One of the hardest emotional decisions to make in a divorce is who gets the dog. Although the law views dogs as property, people who love animals know they are so much more than that. In a troubled marriage, the family dog may be the only source of unconditional love — and the idea of forfeiting that at the same time you're losing a spouse seems inconceivable.
How Do You Decide Who Gets the Dog?
Sometimes it's clear: One spouse may be moving away to a new place where animals are not permitted. Or perhaps he or she entered the marriage with the dog and the animal's loyalty clearly still lies with the individual. Maybe having the pet was always a source of conflict. Then there's nothing to contest.
But when you both love Max or Sophie and got him or her when you were in love, raised your pet from puppyhood, and equally shared in the responsibilities, there are still ways outside of court to decide what happens after the divorce. Consider:
What's Best for the Dog? Not all animals adjust well to change. Perhaps yours needs regular medication or frequent exercise. Which of you is better at providing that?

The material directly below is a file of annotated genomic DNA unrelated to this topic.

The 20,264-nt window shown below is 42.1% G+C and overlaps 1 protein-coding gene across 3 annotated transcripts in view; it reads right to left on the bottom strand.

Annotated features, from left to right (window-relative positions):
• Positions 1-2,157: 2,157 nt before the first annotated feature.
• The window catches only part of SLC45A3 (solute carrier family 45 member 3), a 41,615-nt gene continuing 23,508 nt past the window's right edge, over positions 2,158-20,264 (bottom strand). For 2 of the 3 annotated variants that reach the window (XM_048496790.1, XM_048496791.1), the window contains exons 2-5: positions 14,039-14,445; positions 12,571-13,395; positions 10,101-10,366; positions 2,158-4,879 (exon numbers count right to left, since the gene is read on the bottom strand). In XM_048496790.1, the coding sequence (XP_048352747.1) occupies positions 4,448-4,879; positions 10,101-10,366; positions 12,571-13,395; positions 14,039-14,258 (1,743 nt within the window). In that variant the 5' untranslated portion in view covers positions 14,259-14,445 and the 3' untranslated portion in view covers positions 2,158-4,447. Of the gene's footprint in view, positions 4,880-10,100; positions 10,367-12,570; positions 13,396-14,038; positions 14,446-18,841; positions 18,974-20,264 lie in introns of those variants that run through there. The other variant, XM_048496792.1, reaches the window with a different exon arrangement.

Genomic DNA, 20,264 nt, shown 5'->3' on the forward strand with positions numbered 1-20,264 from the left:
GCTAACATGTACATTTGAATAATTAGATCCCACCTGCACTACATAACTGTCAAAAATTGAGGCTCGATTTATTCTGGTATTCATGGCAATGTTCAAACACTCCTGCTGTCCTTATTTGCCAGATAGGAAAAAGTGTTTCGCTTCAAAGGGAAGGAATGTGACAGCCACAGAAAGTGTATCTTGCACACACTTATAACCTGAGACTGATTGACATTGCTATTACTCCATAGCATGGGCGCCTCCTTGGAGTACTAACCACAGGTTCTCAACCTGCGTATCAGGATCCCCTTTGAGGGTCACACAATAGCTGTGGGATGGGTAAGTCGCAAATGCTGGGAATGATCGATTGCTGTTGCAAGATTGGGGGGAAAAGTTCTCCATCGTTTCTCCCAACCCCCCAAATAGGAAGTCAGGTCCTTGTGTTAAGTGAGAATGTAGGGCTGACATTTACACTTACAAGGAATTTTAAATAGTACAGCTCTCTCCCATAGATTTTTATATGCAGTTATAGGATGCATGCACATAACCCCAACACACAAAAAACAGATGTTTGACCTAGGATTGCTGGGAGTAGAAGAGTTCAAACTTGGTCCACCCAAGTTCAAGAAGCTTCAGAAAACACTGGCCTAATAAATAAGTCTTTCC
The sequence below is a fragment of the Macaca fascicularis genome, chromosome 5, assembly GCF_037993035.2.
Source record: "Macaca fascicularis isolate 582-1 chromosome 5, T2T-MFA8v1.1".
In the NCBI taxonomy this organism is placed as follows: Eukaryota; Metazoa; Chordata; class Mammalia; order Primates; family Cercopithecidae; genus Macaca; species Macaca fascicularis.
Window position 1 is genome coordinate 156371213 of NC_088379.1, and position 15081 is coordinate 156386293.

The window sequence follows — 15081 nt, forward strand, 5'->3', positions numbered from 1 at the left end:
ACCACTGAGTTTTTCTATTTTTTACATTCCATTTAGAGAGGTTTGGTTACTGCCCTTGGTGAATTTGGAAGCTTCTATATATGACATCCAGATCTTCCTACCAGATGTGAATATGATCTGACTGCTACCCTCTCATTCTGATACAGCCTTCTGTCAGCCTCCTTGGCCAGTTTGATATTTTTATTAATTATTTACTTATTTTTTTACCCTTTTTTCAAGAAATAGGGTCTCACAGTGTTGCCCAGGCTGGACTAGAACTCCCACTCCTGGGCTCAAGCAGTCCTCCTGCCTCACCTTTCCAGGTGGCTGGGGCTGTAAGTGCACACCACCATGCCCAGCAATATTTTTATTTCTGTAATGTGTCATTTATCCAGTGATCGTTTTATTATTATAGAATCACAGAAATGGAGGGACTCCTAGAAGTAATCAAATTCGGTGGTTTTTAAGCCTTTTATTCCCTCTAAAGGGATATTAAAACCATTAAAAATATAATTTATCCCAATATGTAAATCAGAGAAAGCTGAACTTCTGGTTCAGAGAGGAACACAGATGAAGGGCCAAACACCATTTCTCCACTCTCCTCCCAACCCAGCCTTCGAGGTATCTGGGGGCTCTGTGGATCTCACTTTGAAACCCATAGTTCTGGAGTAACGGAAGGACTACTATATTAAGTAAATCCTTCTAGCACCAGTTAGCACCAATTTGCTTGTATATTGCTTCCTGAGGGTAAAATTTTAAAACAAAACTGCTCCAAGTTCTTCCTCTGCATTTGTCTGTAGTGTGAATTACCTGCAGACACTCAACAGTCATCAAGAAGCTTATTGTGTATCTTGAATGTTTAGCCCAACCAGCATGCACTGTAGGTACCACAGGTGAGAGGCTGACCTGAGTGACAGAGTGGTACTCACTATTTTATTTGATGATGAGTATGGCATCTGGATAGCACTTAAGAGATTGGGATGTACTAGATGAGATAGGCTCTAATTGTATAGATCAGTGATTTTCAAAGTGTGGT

Who Can Afford Care? Vet bills and pet food add up. If one member of the couple is going to be at a financial disadvantage, it may make more sense to give up the dog unless the cost of maintaining it can be divided.
Who Wants or Needs Freedom to Travel? A job — or a simple case of post-divorce wanderlust — may prevent one member of the couple from being a reliable dog parent. Agree to give custody to that member — or to be willing to dogsit.
Shared Custody. Plan to live nearby after the divorce? Try to work out a shared custody agreement so that each one of you gets the dog half the time.
When you can't agree on who gets the dog, seek out an attorney who specializes in animal law. If you can't imagine parting with your dog, having him licensed in your name and also having your name registered with your vet as the primary owner may help to make your case.
More to think about: